+In the Name of God: Creator, Redeemer, and Life-giver, our one true God for ever. Amen.
Good morning. Today is Trinity Sunday, a statement that is unlikely to stir anyone’s soul, and, in many ways, seems completely irrelevant to what’s been going on in this country during these past days and weeks.
I certainly thought so earlier this week when my email and Facebook page was flooded with the kind of stuff clergy post online and send to one another about theology and life in the church. We trade jokes about arcane philosophical concepts and ancient heresies we were required to memorize back in our seminary days. These exchanges among my clergy friends go on during the rest of the year, but they always seem to reach new heights around Trinity Sunday – since there’s so much rich material available for satire.
Let me give you a couple of examples: A YouTube video from a source called Lutheran Satire, makes the rounds annually. It’s called “St. Patrick’s Bad Analogies,” and features two cartoon characters who criticize every comparison Patrick tries to make. The video’s point is that you always end up committing some ancient heresy whenever you use an analogy to explain the Trinity.
Another video – new to me this year, was from the Parish of Haliburton, Ontario. In the video, a member of the choir sings a rousing version of “I am the very model of a modern trinitarian” set to Gilbert and Sullivan’s “I am the very model of a modern major general.”
Even The Onion got into the act a few years ago, with a radio news piece called “God is quietly phasing the Holy Ghost out of the Trinity.” You see, the Holy Trinity was “overstaffed and over budget” and needed to be downsized. The Lord God announces that once the Holy Ghost is phased out, “the Trinity will henceforth be known as the “Holy Duo.”
Satire can be fun, especially if you know enough to be in on the joke. But the jokes didn’t seem as funny this year, and I had a harder time being amused by the cleverness. Things seem more serious than in the past. And I found myself asking questions like these:
What does this theological concept of the Trinity have to do with the sorrow, frustration, and rage that so many of us feel when another unarmed black man dies in police custody? What does the Holy Trinity have to do with the passion that has moved many of us to join the protests here in Chicago? And what does the nature of God have to do with the renewed urgency we feel to establish a society of dignity and justice? I can’t speak for you, but I feel personally confused and powerless when I try to figure out what I can do to change things.
These are the questions I want to try to address this morning. I know that I can only begin to articulate how the understanding of the nature of God has anything to do with how we might respond. But I believe what theologians have said for a very long time, and that is this: we become what we worship. Bishop NT Wright puts it much better than I in his book, Surprised by Hope. He writes: “One of the primary laws of human life is that you become like what you worship; what’s more, you reflect what you worship not only to the object itself but also outward to the world around.” If we become what we worship, we better try to understand what God is like.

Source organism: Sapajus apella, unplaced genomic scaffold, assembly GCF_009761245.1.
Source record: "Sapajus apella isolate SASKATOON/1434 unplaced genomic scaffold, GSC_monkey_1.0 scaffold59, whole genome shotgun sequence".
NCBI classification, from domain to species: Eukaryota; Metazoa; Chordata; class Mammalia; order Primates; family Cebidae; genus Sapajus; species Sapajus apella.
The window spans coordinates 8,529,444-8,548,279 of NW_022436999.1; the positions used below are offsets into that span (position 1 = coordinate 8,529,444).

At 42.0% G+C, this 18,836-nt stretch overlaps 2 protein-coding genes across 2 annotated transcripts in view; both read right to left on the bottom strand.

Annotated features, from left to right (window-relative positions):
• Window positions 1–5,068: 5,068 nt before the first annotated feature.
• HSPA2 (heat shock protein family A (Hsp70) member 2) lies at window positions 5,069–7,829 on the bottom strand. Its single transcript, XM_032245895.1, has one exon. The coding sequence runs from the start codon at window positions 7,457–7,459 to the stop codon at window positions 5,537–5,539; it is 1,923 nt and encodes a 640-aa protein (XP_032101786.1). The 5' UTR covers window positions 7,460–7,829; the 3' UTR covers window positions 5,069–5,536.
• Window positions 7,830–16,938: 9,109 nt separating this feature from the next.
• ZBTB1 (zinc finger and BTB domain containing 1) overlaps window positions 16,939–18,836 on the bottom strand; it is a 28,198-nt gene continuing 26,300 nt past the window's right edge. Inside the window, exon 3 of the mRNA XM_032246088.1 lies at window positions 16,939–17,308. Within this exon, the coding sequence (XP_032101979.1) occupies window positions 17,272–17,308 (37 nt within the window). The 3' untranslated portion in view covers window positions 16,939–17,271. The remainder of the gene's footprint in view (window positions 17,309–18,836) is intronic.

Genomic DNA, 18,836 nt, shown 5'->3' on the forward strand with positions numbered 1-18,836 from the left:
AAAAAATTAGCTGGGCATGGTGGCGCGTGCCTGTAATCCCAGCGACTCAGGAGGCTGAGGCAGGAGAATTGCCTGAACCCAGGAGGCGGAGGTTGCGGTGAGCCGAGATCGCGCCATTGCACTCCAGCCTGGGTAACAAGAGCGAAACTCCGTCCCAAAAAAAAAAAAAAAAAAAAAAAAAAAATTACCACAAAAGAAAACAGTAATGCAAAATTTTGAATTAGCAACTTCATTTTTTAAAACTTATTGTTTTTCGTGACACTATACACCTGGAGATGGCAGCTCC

This is not easy. Greater minds than ours have tried to understand the mystery of God and have not succeeded. The story is told of St. Augustine of Hippo, the great philosopher and theologian, who wanted so much to understand the doctrine of the Trinity and to be able to explain it logically. One day as he was walking along the sea shore and reflecting on this, he suddenly saw a little child all alone on the shore. The child made a hole in the sand, ran to the sea with a little cup, filled her cup, came and poured it into the hole she had made in the sand.
Back and forth she went to the sea, filled her cup and came and poured it into the hole. Augustine went up to her and said, “Little child, what are doing?” and she replied, “I am trying to empty the sea into this hole.”
“How do you think,” Augustine asked her, “that you can empty this immense sea into this tiny hole and with this tiny cup?” To which she replied, “And you, how do you suppose that with this your small head you can comprehend the immensity of God?” With that the child disappeared.
Even if our heads are too small to comprehend the immensity of God, we believe that God has revealed God’s self to us. What can we say?
Let me talk about a book published back in the year 2000. It is a serious, deeply theological book written by the Brazilian theologian and writer, Leonardo Boff. For those who do not recognize the name, Leonardo Boff is a former Franciscan friar who has written extensively in the field of Liberation Theology. His brilliance and his willingness to provoke controversy landed him in frequent trouble with the Roman Catholic Church. The Congregation for the Doctrine of the Faith silenced him for an entire year back in 1985 when Cardinal Ratzinger, later Pope Benedict, was leading the Congregation.
The book I want to talk about this morning is the book entitled, Holy Trinity: Perfect Community. In the book, Leonardo Boff talks about the doctrine of the Trinity – how in the beginning was “the communion of the Three, not the solitude of the One.” Boff is saying, in other words, that the very nature of God is community.
Now that’s quite a statement when we begin to digest it. As with any profound, complicated idea, it takes time to wrap our minds around it. What Boff does in the book – and it’s not very long – only 120 pages – is to explore this idea.